Books to Save from the Fire

It’s Tuesday!  Time for another Top Ten List!  This week’s topic, decreed by the Broke and the Bookish, is “Top Ten Books I’d Quickly Save If My House Was Going To Be Abducted By Aliens (or any other natural disaster…you get the drift. )”  I didn’t know aliens abducted whole houses, and that is kind of a mouthful, so I went with the more traditional “Books I’d Save if My House Were on Fire.”

Because the aliens might give the books back eventually, but if they burn, they’re gone.  (Pro Tip: Logic.)

Now, you might think this would be an excuse for a Top Ten Very Favorite Books of All Time kind of list, but here’s the thing: most books, if what you like about them is just the contents of the book itself, are replaceable.  So this list includes some of my very favorite books, but highlights why these particular copies are, you know, not replaceable.

A book mark would be better! (LOC)
The Tale of the Flopsy Bunnies by Beatrix Potter: It is a little dark green hardcover, one of six.  It lives in my best bookcase.  It is the only children’s book (along with its companions) I have not let Zoe touch or even see.  It begins: “It is said that he effect of eating too much lettuce is ‘soporific'”, a sentence that hooked me from the start.

The Catcher in the Rye by J.D. Salinger: I love my little white paper back with the rainbow stripes.  I love that it is inscribed “to Margaret with love, Pop” from my dad.  I love that “Maggie Lux” is written on the inside cover in my very round 13-year-old’s handwriting.  I love the “NOTES” I wrote on the last pages about “clothing” and “depression”.  Stay away, aliens.  Stay away, fire.

To Kill a Mockingbird by Harper Lee: This one bears a similar “Maggie Lux” ID and similarly brilliant marginalia.  My name and homeroom are also written on three outside edges of the book–either I was very concerned about losing it or this was a Thing in the eighth grade at WJHS.  This is the first book I remember reading critically (and I remember loving both the book and the critical reading experience).

The Last Tycoon by F. Scott Fitzgerald: My mother (I think) had a whole set of Fitzgerald, and I read most of them in high school, loving that they were hers and feeling very grown up.  I don’t know where the others are, but this one, my most favorite, has traveled the Midwest with me.  I would want to save it from the flames for sure.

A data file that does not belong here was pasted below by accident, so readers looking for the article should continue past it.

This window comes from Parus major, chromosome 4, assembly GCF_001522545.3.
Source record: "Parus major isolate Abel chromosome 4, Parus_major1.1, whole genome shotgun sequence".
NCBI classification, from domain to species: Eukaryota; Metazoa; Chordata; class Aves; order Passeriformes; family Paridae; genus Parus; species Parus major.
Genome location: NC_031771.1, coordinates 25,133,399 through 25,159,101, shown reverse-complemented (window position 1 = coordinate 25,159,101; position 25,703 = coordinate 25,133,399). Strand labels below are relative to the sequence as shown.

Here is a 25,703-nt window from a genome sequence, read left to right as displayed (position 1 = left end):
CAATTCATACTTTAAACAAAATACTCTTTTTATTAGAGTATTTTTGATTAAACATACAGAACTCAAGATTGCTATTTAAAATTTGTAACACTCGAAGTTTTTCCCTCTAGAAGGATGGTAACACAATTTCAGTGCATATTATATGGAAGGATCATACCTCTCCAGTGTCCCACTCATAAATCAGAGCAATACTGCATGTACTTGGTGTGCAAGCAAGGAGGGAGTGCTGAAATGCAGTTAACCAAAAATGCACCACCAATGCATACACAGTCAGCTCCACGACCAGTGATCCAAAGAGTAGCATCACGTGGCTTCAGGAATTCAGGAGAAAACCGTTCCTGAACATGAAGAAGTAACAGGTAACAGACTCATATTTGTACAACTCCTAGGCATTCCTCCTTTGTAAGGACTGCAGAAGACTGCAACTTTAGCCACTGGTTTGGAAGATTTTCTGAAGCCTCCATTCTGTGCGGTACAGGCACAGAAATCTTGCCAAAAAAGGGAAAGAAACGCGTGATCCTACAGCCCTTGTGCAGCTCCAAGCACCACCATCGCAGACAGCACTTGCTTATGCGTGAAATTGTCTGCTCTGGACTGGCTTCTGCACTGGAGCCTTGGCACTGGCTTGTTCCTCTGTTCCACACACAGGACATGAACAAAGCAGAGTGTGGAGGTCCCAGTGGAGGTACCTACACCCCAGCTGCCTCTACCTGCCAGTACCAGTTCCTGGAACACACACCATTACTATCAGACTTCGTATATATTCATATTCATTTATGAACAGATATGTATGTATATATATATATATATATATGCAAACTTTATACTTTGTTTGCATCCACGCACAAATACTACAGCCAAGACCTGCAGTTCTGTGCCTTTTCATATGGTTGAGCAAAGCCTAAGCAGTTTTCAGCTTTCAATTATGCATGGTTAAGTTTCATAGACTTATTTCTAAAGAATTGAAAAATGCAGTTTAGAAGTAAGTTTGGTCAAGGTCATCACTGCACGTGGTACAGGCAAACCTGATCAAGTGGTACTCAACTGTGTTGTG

Lutheran Book of WorshipI have one with  my (maiden) name printed on the front.  It was an Easter present from my parents in 1996 (Pro Tip: You’re never too old for an Easter basket).  It was exactly what I wanted.  Why was the call to ordained ministry so surprising to me, exactly?

Shells by Craig Arnold: I sat in the front row at a poetry reading in college, and was rewarded with this inscription from the poet himself: “to Maggie–who smiles at all the right places, i.e. most of the time.”  (As  you will see, I am a sucker for inscriptions.)  Also, the poems are pretty good.


The Norton Anthology of English LiteratureIf you insist, I will not insist on both volumes, contenting myself with Volume Two only (obviously).  This one wins because I have such a vivid memory of buying it (the expense and the sense of awe–so much literature on so many thin pages), of reading it, of lugging it around, of falling asleep with it in my lap.  Plus, if the aliens are taking everything else, I should go for both quality and quantity, and this book has both.

Right Ho, Jeeves by P.G. Wodehouse: First Christmas present from Mike, who inscribed it charmingly: “Maggie–Surprised you are new to Wodehouse; glad you enjoy him.  Love you, Mike.”  I love a man who deploys a semi-colon with panache.  And I love this book.